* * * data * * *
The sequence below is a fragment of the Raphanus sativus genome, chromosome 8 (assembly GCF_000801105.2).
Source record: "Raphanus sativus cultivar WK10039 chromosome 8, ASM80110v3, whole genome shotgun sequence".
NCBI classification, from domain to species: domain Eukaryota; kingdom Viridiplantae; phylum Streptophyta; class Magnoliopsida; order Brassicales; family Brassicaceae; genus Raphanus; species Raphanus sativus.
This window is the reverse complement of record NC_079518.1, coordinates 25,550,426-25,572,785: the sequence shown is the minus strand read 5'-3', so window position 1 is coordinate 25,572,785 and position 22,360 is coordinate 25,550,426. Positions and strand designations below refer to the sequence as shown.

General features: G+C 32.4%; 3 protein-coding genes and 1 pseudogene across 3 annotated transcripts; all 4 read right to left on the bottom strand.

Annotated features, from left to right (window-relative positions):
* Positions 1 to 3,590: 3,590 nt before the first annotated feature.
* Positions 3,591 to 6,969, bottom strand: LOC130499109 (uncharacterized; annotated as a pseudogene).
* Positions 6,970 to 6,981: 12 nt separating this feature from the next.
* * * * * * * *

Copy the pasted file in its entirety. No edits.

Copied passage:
The sequence below is a fragment of the Raphanus sativus genome, chromosome 8 (assembly GCF_000801105.2).
Source record: "Raphanus sativus cultivar WK10039 chromosome 8, ASM80110v3, whole genome shotgun sequence".
NCBI classification, from domain to species: domain Eukaryota; kingdom Viridiplantae; phylum Streptophyta; class Magnoliopsida; order Brassicales; family Brassicaceae; genus Raphanus; species Raphanus sativus.
This window is the reverse complement of record NC_079518.1, coordinates 25,550,426-25,572,785: the sequence shown is the minus strand read 5'-3', so window position 1 is coordinate 25,572,785 and position 22,360 is coordinate 25,550,426. Positions and strand designations below refer to the sequence as shown.

General features: G+C 32.4%; 3 protein-coding genes and 1 pseudogene across 3 annotated transcripts; all 4 read right to left on the bottom strand.

Annotated features, from left to right (window-relative positions):
* Positions 1 to 3,590: 3,590 nt before the first annotated feature.
* Positions 3,591 to 6,969, bottom strand: LOC130499109 (uncharacterized; annotated as a pseudogene).
* Positions 6,970 to 6,981: 12 nt separating this feature from the next.